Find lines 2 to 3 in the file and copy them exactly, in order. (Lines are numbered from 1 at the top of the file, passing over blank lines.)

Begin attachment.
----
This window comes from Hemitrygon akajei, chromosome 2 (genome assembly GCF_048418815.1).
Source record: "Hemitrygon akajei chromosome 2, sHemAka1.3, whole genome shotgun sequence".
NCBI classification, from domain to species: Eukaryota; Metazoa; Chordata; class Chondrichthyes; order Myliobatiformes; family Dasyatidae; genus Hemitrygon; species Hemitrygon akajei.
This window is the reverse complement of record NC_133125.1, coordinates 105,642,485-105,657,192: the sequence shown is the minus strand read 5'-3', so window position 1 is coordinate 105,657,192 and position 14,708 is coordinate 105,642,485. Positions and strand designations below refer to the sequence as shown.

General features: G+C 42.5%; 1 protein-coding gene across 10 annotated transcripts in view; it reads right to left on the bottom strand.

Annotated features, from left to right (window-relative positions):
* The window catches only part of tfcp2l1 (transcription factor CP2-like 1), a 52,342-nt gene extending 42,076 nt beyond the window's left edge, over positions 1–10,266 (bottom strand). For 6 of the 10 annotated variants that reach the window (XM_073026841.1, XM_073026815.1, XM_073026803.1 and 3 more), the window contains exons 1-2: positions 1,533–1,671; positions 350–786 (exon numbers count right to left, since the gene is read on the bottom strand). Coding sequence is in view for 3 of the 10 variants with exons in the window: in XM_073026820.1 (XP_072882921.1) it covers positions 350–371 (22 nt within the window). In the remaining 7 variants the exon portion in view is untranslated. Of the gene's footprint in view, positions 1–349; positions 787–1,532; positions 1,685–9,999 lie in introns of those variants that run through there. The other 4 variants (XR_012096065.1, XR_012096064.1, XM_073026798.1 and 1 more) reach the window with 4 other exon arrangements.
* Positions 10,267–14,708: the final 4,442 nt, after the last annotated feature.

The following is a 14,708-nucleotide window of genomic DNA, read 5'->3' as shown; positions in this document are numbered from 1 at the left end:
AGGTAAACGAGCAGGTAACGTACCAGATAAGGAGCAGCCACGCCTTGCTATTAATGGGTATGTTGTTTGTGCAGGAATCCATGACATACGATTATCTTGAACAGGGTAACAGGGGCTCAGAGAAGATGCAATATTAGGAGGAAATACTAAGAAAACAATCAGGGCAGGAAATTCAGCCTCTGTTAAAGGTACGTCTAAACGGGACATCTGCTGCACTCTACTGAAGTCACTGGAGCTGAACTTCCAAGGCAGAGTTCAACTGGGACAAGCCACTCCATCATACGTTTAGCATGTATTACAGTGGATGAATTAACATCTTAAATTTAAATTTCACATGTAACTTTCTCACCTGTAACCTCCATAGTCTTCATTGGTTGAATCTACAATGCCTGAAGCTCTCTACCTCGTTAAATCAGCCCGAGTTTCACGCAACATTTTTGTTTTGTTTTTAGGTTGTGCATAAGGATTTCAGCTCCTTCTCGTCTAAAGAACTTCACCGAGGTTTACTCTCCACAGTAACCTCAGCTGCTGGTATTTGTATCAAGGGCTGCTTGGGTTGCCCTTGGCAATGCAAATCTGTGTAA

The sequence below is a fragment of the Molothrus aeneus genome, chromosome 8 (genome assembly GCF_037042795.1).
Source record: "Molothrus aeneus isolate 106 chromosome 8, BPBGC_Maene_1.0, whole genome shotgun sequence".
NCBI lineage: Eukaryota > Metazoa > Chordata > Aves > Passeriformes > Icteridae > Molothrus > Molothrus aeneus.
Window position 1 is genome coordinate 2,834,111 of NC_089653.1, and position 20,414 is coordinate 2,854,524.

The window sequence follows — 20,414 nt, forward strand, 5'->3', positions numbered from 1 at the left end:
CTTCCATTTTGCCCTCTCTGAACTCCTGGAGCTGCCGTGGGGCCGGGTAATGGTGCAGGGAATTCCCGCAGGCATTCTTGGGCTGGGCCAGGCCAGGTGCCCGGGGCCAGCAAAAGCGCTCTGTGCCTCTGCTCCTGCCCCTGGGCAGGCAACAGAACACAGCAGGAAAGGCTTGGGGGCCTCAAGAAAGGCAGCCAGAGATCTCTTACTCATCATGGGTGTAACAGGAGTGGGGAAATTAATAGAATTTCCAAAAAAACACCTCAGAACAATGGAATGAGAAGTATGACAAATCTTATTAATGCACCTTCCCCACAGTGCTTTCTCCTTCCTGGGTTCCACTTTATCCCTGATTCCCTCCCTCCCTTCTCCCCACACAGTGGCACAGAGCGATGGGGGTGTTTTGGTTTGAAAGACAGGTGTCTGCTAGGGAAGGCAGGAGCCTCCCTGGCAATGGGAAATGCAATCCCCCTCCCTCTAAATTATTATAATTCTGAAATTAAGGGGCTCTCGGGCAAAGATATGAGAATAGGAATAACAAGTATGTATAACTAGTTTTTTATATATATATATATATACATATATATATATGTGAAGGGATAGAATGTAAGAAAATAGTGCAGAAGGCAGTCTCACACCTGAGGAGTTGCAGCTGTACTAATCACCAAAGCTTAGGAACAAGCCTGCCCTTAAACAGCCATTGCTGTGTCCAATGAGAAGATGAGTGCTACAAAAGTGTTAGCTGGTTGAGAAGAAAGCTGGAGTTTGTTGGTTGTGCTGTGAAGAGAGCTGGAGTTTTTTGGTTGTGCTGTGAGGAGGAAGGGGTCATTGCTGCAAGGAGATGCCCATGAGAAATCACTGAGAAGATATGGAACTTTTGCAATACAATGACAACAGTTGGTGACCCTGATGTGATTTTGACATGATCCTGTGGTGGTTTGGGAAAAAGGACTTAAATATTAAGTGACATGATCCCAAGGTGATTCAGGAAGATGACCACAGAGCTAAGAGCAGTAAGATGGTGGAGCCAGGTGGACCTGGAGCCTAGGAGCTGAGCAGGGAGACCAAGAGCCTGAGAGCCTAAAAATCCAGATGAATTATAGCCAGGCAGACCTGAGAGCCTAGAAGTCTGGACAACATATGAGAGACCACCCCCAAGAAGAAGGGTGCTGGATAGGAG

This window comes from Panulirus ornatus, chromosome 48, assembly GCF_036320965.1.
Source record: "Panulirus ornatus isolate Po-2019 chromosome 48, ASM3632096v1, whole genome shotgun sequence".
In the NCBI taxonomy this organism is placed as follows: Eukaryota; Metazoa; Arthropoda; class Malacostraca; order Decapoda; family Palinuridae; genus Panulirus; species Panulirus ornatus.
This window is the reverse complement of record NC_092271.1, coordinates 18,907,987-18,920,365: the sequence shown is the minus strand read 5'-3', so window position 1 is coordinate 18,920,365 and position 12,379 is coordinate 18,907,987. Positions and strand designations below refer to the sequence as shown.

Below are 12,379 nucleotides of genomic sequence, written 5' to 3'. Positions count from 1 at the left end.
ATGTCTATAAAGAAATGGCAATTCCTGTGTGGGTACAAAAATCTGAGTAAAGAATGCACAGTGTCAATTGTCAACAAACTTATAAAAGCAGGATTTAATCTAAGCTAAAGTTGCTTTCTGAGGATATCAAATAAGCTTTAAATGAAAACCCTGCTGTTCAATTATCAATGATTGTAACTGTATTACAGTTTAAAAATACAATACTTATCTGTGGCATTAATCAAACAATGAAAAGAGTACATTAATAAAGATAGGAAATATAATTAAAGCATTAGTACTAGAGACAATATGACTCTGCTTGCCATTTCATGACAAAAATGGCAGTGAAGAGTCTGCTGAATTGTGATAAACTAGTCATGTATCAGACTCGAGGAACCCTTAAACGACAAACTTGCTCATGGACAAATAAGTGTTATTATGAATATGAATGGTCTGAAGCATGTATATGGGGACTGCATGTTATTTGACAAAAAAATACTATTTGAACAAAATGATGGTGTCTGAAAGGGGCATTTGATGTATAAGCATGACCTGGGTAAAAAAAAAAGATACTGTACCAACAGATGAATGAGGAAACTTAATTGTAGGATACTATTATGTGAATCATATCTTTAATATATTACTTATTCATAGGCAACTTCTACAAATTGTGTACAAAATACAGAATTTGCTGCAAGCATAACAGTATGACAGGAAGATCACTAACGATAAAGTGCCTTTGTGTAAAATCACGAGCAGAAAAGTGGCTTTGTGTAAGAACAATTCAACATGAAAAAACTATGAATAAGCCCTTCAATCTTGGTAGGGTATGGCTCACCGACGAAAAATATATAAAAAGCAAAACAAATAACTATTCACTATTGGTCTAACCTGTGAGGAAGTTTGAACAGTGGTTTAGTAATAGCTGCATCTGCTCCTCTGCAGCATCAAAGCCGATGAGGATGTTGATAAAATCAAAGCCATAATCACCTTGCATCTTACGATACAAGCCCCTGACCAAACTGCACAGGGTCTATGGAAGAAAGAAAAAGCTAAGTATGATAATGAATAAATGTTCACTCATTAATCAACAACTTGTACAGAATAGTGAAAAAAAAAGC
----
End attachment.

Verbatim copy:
Source record: "Hemitrygon akajei chromosome 2, sHemAka1.3, whole genome shotgun sequence".
NCBI classification, from domain to species: Eukaryota; Metazoa; Chordata; class Chondrichthyes; order Myliobatiformes; family Dasyatidae; genus Hemitrygon; species Hemitrygon akajei.